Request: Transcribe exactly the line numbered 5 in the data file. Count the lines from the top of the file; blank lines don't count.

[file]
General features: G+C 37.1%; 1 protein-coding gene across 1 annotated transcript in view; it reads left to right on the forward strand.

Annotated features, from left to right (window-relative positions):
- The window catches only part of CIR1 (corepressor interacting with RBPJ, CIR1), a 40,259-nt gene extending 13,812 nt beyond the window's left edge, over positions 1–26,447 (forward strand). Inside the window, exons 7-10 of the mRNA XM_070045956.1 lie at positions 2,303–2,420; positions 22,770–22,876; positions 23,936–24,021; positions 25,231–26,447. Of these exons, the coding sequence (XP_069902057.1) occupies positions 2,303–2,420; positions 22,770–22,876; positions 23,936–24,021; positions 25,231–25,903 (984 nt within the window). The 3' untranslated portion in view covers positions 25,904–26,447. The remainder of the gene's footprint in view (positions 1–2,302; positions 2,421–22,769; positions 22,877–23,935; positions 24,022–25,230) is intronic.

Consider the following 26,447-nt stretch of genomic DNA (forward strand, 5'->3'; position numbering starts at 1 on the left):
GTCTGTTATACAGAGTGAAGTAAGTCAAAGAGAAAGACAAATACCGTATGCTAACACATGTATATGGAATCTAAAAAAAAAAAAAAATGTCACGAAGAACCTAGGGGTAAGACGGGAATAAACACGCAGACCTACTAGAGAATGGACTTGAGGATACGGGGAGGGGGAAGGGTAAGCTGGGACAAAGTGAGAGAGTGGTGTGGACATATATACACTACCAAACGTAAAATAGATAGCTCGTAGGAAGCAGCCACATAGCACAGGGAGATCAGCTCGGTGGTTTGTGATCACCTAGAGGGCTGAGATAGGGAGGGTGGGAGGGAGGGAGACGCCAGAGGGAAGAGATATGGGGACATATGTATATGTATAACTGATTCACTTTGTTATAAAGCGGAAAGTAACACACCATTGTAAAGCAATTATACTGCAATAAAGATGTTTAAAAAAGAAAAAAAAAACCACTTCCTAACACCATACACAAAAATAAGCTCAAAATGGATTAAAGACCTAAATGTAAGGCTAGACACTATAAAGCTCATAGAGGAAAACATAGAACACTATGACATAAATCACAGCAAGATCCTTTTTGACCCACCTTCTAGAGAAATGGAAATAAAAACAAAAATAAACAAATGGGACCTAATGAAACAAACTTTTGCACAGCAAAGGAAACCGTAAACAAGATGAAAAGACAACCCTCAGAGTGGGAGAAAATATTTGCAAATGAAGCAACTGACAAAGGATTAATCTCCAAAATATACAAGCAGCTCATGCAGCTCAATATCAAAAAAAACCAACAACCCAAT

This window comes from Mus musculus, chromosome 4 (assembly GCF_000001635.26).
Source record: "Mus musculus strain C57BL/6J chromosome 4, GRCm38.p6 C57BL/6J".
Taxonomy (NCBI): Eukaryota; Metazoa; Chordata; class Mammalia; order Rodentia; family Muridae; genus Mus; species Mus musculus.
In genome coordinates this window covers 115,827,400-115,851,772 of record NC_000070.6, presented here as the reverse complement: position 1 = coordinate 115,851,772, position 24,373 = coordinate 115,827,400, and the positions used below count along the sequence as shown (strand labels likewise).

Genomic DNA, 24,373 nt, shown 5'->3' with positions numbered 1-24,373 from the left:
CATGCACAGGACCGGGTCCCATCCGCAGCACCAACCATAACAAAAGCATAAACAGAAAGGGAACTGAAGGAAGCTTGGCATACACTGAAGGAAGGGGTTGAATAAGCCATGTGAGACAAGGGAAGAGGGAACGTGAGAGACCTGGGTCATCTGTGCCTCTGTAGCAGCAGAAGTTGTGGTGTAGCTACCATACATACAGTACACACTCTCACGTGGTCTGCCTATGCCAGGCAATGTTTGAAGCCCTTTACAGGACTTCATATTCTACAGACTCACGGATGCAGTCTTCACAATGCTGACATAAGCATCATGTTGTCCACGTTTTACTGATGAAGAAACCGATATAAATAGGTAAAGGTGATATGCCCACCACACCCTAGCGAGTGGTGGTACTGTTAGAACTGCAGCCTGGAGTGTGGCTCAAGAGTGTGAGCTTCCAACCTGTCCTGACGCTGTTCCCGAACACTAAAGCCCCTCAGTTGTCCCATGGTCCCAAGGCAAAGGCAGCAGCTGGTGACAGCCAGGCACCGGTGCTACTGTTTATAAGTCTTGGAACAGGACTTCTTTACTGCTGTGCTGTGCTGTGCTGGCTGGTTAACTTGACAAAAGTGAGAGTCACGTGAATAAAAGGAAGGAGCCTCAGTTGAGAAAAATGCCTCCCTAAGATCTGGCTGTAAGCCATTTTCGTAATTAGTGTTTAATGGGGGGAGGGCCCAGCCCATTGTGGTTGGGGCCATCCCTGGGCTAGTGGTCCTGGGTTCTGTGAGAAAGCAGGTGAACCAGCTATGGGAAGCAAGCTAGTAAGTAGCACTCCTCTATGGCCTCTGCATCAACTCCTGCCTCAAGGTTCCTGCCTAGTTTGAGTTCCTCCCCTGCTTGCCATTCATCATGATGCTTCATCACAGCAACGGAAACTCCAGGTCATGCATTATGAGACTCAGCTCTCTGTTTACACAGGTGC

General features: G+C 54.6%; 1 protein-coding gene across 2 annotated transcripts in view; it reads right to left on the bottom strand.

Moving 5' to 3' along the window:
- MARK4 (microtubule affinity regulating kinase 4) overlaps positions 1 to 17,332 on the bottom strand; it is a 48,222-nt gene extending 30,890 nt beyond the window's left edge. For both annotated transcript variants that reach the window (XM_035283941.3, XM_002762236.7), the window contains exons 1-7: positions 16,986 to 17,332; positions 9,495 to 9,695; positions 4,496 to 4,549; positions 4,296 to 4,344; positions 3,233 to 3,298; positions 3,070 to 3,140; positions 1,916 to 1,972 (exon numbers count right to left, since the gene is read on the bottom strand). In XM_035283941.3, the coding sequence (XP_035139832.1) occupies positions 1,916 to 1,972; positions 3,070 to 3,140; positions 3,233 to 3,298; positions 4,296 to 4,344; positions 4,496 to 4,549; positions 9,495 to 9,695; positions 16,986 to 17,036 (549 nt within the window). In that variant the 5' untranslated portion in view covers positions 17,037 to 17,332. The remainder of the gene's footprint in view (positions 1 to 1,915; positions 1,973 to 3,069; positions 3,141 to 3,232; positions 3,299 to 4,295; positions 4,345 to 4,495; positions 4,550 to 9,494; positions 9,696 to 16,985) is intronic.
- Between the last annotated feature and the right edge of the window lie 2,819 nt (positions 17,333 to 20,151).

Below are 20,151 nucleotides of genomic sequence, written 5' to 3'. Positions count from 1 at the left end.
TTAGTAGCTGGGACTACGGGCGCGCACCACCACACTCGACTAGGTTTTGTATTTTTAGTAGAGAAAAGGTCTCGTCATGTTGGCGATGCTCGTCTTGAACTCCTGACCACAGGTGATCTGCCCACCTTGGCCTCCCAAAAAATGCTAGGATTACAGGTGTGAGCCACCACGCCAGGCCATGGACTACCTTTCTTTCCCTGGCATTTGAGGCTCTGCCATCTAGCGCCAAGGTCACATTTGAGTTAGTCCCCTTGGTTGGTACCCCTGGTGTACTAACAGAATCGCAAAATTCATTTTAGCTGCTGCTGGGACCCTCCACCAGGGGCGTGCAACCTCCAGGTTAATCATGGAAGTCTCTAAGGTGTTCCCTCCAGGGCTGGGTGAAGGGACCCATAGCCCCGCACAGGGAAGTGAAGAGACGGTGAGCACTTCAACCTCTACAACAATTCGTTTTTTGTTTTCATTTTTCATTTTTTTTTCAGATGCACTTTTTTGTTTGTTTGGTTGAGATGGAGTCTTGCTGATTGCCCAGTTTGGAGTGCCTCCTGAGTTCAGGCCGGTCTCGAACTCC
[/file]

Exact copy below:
GTCTGTTATACAGAGTGAAGTAAGTCAAAGAGAAAGACAAATACCGTATGCTAACACATGTATATGGAATCTAAAAAAAAAAAAAAATGTCACGAAGAACCTAGGGGTAAGACGGGAATAAACACGCAGACCTACTAGAGAATGGACTTGAGGATACGGGGAGGGGGAAGGGTAAGCTGGGACAAAGTGAGAGAGTGGTGTGGACATATATACACTACCAAACGTAAAATAGATAGCTCGTAGGAAGCAGCCACATAGCACAGGGAGATCAGCTCGGTGGTTTGTGATCACCTAGAGGGCTGAGATAGGGAGGGTGGGAGGGAGGGAGACGCCAGAGGGAAGAGATATGGGGACATATGTATATGTATAACTGATTCACTTTGTTATAAAGCGGAAAGTAACACACCATTGTAAAGCAATTATACTGCAATAAAGATGTTTAAAAAAGAAAAAAAAAACCACTTCCTAACACCATACACAAAAATAAGCTCAAAATGGATTAAAGACCTAAATGTAAGGCTAGACACTATAAAGCTCATAGAGGAAAACATAGAACACTATGACATAAATCACAGCAAGATCCTTTTTGACCCACCTTCTAGAGAAATGGAAATAAAAACAAAAATAAACAAATGGGACCTAATGAAACAAACTTTTGCACAGCAAAGGAAACCGTAAACAAGATGAAAAGACAACCCTCAGAGTGGGAGAAAATATTTGCAAATGAAGCAACTGACAAAGGATTAATCTCCAAAATATACAAGCAGCTCATGCAGCTCAATATCAAAAAAAACCAACAACCCAAT